The most common condition that requires medical attention and hospital readmissions in newborns is Neonatal jaundice – sometimes referred to as infant jaundice. It is the yellow discoloration of a newborn baby’s skin and eyes. Neonatal jaundice is a condition, especially in babies born before 38 weeks gestation.
Neonatal Jaundice Symptoms
The main signs and symptoms of neonatal jaundice are yellowing of the skin and the whites of the eyes. This typically occurs between the second and fourth day after birth.
You can check for neonatal jaundice by gently pressing on your baby’s nose or forehead. If the skin looks yellow where you pressed, it’s possible that your baby has a mild form of jaundice.
What causes jaundice in babies?
Neonatal jaundice is caused by excess bilirubin, which is a yellow pigment of red blood cells. Oftentimes, a newborn baby’s liver is not mature enough to rid the body of the bilirubin in the bloodstream, leading to neonatal jaundice. This is most common in preterm babies, especially babies who are born before 35 weeks.
In some babies, an underlying condition or disease may cause neonatal jaundice, including:
Abnormality in the red blood cells
Incompatibility between the baby’s blood and the mother’s blood
Bacterial or viral infection
Types of Neonatal Jaundice
Physiological Jaundice is sometimes referred to as ‘normal’ jaundice. This is the most common type of jaundice, affecting up to 60 percent of full-term babies in the first week of life. This type of jaundice occurs more than 24 hours after a baby is born.
Non-physiological Jaundice occurs much sooner, with infants developing jaundice less than 24 hours after birth. In these cases, an infant’s levels of bilirubin tend to be much higher than physiological jaundice.
How to Diagnose Jaundice in Newborns
Your doctor will likely diagnose neonatal jaundice on the basis of your baby’s appearance. It is still necessary to measure the level of bilirubin in your baby’s blood to determine the severity of jaundice and the appropriate treatment.
How long does jaundice last in newborns?
Jaundice typically occurs between two and four days after birth. Physiological jaundice typically goes away within one to two weeks but can last longer in some cases. You may notice your baby’s jaundice symptoms peak at five to seven days and then lessen over the following month.
Neonatal Jaundice Risk Factors
Certain factors can put your baby at a greater risk for jaundice, which can include complications. These factors include:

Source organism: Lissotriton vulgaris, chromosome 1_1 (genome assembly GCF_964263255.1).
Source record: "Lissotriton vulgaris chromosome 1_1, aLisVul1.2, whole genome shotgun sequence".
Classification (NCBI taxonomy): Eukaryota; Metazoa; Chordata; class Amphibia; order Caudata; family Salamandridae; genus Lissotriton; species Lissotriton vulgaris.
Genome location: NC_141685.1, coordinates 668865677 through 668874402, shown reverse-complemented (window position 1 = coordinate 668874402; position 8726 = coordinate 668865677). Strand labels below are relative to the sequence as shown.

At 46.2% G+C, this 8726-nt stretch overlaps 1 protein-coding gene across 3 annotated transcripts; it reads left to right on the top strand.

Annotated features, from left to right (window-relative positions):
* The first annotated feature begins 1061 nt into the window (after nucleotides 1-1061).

The Mother’s Blood Type: Sometimes, if a mother’s blood type is different than her baby’s, the baby can receive antibodies via the placenta. These antibodies can cause an abnormal, rapid breakdown of the red blood cells.
Breastfeeding: Babies who are breastfed – in particular, those who have trouble getting enough nutrients via breastfeeding – are at a higher risk for jaundice. This is typical because nursing difficulty can lead to dehydration and low caloric intake, which can contribute to the onset of jaundice. Still, doctors recommend breastfeeding due to its vast benefits.
Bruising During Birth: Sometimes newborns can bruise during delivery, which can cause a higher level of bilirubin due to the breakdown of more red blood cells.
Premature Birth: Babies born before 38 weeks of gestation have a greater risk of jaundice. This is often influenced by lower caloric intake and fewer bowel movements, which result in less bilirubin being eliminated.
Complications of Neonatal Jaundice
Sometimes, high levels of bilirubin can cause severe jaundice. Severe jaundice can lead to serious complications, including:
Acute Bilirubin Encephalopathy
Bilirubin is toxic to the brain cells. Severe jaundice poses a greater risk of bilirubin affecting the brain, but quick treatment can prevent lasting damage. Signs of acute bilirubin encephalopathy include:
Poor feeding or sucking
Backward arching of the body
If acute bilirubin encephalopathy causes damage to the brain, a syndrome known as kernicterus can occur. Kernicterus can result in the following:
Jaundice is best prevented by adequate feeding. Infants who are breastfed should have eight to 12 feedings every day during the first days after birth. If you are using a formula for feeding, infants should have one to two ounces of formula every two to three hours during the first week after birth.
Neonatal Jaundice Treatment
If your baby is diagnosed with neonatal jaundice, your doctor will decide the best treatment based on how severe the levels of bilirubin are. Treatment typically includes:
Light Therapy: Special lamps that emit light on the blue-green spectrum help change the shape and structure of bilirubin molecules. In doing so, your baby’s body can excrete excess bilirubin via urine and stool. During this treatment, your baby will simply wear a protective eye covering and a diaper.
Intravenous Immunoglobulin: Sometimes jaundice occurs due to a difference in blood types between mom and baby. When this is the case, intravenous immunoglobin may be the best option. This treatment transfuses a blood protein called immunoglobin into your baby. The transfusion helps reduce the levels of antibodies, decreasing jaundice.
Exchange Transfusions: This treatment is rare but used if your baby doesn’t respond to other types of treatment. This treatment involves withdrawing small amounts of blood from your baby and replacing it with donor blood. This dilutes the bilirubin and maternal antibodies. This procedure is performed in the neonatal intensive care unit.
Contact Care Options for Kids for Pediatric Home Health Care Services in Florida
If you need assistance in caring for your newborn with a medical condition, we are here to help. At Care Options for Kids, we have an entire team of experienced caregivers to ensure the wellbeing of our pediatric patients. Contact us or call us today to learn more.